Monday, October 14, 2013

The Great Wall of America: The 8th Wonder of the World?

The Toll of Postponing American Retrenchment from Afghanistan
This past Saturday after days and weeks of high speculation Secretary of State, John Kerry, reached a draft agreement with Afghanistan's President Hamid Karzai on the role of US involvement in Afghanistan after 2014. 
 What is the matter of this bilateral security arrangement?
  1. Afghanistan's political and tribal leaders must not subject American troops to Afghan Law. 
  2. The United States counter-terrorism operations conducted on Afghan soil must respect Afghan Sovereignty.
The main idea behind these arrangements is to discuss the future role of US military engagement in Afghanistan and a transition period.  The Center for Strategic & International Studies released a report on the prospects of US spending transitioning from military expenditure to developmental aid. The findings of the report indicate that the most aid came after the 2009 insurgency and that most of it was not developmental: "The data only tell the amount of money made available of a total category basis. They do not tell how much money actually reached Afghanistan, they do not tie spending to any clear objectives, they did not reflect any effective contracting and auditing system, and there are no measures of effectiveness or success." The graphic below from the report indicates:

That America does not have any measures of effectiveness or success with its military defense spending in Afghanistan is not what Americans want to hear while their country is on the verge of becoming the first major Western country to default since Nazi Germany in 1933.

Is protecting the "Great Wall of America": the deployment of military assets in large bases near enemy borders, worth it? Or will history look back at US hegemony in Afghanistan and label us a wonder and wonder why we trenched our money and American troops so long on foreign soil with reports indicating no success or effectiveness.

In their 2011/2012 Foreign Affairs, Joseph Parent and Paul McDonald indicate that a policy of retrenchment:
1) Would shift commitments & resources from peripheral to core interests
2) Reduce the overall burden of defense
3) Allow America's allies to assume more collective responsibility in improving their own security capabilities and allow everyone to further common goals of Democracy, stability and trade.

The graphics below indicate where US Troops come from all over the country and where they sacrificed their lives in Afghanistan- all for no effectiveness and no success when it comes to their country's investments in securing their national interests and the inevitable transition in Afghanistan from US troop withdrawal. After all the American lives lost, the Obama Administration still faces incredible pressure to justify all the agreements and future planned spending. What the United States needs to do is be like the functioning democracies it wants to see in the Middle East and focus on economic stability, growth and progress at home. Hamid Karzai did not want to make any agreement that would not satisfy his country people. Meanwhile, US leadership continues to let American lives take on the toll of casualties in a country that didn't even provide the US jurisdiction over its soldiers (and supposedly still doesn't until this draft agreement is finalized).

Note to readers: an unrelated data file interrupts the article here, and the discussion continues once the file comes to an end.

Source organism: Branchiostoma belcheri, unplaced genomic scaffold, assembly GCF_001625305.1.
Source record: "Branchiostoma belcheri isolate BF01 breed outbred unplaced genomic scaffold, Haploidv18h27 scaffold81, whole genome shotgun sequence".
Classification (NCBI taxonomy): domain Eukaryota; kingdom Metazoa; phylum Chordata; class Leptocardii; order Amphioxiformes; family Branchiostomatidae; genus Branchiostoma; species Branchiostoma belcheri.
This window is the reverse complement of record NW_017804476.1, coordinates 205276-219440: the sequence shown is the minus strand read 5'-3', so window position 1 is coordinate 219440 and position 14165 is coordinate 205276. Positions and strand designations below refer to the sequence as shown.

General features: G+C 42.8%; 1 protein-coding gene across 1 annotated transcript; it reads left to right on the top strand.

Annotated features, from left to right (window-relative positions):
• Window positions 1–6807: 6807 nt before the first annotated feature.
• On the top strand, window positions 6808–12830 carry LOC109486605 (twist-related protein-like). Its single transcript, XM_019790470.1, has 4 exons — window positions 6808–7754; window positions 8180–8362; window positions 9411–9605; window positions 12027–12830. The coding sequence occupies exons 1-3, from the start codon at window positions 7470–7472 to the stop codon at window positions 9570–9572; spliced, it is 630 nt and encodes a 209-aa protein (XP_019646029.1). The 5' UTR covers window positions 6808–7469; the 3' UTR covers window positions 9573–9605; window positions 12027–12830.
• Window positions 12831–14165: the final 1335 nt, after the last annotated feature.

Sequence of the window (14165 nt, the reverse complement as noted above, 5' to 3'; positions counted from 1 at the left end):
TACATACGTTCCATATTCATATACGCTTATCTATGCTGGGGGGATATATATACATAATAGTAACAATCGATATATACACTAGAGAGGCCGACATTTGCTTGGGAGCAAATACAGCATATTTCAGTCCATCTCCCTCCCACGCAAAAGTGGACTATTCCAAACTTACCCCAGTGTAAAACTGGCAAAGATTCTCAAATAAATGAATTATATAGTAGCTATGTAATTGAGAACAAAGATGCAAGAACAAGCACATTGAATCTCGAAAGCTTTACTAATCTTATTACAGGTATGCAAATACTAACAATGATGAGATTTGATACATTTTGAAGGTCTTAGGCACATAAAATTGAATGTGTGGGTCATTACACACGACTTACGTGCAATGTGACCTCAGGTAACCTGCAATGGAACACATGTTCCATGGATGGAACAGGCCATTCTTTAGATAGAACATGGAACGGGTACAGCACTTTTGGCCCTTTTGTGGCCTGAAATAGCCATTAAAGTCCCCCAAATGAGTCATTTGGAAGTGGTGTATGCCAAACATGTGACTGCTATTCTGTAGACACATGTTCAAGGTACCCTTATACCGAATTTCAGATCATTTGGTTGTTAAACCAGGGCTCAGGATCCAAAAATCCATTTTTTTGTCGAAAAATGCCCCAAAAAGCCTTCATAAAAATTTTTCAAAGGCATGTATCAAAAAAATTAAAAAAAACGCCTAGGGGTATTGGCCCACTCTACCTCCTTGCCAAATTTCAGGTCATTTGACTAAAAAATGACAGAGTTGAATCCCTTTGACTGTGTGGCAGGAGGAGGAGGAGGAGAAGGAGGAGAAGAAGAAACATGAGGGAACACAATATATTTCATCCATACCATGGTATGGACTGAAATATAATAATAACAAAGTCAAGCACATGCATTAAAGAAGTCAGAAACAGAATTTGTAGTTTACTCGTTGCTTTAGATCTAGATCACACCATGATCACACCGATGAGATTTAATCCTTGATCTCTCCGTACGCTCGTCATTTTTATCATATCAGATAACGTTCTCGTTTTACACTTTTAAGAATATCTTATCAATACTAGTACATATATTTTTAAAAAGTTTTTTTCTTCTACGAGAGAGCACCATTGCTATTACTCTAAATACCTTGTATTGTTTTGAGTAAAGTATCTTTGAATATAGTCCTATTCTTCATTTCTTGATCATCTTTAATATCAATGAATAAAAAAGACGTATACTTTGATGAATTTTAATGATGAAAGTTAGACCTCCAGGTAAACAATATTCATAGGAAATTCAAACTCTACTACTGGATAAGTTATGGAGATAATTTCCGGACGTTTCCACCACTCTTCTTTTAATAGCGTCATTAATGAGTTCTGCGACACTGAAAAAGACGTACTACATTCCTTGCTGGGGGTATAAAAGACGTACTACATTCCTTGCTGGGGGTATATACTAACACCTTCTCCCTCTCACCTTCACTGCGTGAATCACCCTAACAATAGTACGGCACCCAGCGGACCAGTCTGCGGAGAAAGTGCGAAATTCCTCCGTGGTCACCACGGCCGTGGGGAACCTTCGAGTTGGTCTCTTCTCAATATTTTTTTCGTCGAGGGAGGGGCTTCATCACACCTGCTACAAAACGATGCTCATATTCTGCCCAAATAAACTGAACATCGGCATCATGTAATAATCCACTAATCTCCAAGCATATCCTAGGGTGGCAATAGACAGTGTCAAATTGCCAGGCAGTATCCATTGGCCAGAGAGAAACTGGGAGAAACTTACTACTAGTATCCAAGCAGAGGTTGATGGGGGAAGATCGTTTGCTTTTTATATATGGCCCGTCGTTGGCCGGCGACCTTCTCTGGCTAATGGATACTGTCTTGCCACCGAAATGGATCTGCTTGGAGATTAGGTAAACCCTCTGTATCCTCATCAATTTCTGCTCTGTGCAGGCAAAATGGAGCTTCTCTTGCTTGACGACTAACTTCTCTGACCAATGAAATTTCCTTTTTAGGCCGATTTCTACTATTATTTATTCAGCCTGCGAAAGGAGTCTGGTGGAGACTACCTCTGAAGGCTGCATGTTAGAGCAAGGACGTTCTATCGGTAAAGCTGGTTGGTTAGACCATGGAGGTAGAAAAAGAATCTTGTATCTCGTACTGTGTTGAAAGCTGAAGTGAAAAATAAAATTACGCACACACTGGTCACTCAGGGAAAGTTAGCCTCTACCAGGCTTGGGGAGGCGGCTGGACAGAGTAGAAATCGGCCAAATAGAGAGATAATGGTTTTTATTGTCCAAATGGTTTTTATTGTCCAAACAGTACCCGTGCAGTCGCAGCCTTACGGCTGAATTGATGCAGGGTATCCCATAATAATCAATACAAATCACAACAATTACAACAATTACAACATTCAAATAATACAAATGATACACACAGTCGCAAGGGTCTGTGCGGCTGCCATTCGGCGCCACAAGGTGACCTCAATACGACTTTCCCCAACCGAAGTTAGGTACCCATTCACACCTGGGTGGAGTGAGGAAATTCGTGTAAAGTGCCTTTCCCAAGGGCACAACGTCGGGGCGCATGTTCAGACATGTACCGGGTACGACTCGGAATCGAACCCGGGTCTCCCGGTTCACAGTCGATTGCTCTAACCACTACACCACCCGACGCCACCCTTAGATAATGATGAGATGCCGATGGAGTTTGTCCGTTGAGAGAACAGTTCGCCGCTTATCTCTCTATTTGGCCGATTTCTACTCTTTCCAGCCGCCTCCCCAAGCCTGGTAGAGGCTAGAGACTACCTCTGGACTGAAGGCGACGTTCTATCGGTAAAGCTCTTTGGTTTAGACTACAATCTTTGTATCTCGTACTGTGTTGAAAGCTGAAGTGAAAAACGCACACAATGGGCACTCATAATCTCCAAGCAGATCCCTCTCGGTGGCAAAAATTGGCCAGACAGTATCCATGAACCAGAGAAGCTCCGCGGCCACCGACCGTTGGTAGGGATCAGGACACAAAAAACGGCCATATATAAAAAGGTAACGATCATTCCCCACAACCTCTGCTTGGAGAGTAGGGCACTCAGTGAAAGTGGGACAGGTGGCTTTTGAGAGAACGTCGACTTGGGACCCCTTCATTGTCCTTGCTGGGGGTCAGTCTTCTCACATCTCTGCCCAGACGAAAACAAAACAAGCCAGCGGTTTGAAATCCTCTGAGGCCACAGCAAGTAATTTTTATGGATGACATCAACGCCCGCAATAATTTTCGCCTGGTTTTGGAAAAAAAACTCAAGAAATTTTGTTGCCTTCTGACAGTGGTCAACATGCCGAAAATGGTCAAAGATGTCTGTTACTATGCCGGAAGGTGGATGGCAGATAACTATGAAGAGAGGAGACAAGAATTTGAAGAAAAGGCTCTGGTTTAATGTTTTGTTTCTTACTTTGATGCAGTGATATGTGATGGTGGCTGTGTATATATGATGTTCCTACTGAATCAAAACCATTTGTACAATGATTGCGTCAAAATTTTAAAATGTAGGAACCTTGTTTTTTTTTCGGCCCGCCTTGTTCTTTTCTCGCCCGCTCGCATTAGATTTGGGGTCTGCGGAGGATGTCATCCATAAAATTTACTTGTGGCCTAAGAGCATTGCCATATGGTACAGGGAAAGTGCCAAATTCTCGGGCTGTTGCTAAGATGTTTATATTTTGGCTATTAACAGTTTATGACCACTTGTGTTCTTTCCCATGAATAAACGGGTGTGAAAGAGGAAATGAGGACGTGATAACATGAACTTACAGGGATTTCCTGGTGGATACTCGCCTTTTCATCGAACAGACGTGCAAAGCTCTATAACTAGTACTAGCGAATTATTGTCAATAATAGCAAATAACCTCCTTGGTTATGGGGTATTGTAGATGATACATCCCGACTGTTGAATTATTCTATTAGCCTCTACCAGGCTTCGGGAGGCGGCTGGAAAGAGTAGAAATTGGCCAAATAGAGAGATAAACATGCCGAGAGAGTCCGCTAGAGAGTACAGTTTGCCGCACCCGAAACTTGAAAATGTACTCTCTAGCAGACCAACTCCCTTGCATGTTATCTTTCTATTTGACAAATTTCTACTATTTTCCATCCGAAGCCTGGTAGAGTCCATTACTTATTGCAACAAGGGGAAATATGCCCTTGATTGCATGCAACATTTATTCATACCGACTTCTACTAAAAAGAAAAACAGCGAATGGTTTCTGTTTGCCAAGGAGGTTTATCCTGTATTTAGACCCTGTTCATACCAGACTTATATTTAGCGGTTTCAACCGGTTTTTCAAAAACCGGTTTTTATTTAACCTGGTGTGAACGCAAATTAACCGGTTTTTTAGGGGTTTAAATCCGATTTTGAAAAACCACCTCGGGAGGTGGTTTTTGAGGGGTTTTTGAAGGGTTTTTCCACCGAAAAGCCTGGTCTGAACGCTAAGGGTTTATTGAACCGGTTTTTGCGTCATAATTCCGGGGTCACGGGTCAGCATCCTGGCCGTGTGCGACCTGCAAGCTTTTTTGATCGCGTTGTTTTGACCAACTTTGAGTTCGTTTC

The steps the administration is taking to pull out in 2014 echoes a retrenchment policy stance in Afghanistan. Congress demanded that the administration announce its plan this past summer in regards to the number and status of US forces in Afghanistan. And it seems that the administration is continuously working to reducing its military footprint in Afghanistan since the first Obama administration in 2008. America should not fall to the trap that Parent and McDonald stressed two years ago, a pattern of over-consumption, over-extension and over-optimism. Because after all, retrenchment starts with pulling troops out of Afghanistan, creating better measures for assessments of costs and benefits for maintaining the Great Wall of America in Afghanistan, but it ends when America can take the monies saved and spend it here on American soil and bolstering the economy at home. 

The US should not focus all its attention on the wall it has built in Afghanistan but focus on building the Great Wall of America on American soil, one that truly allows us to prosper economically, more effectively handle foreign threats and not have young American men and women pay for it with their lives.

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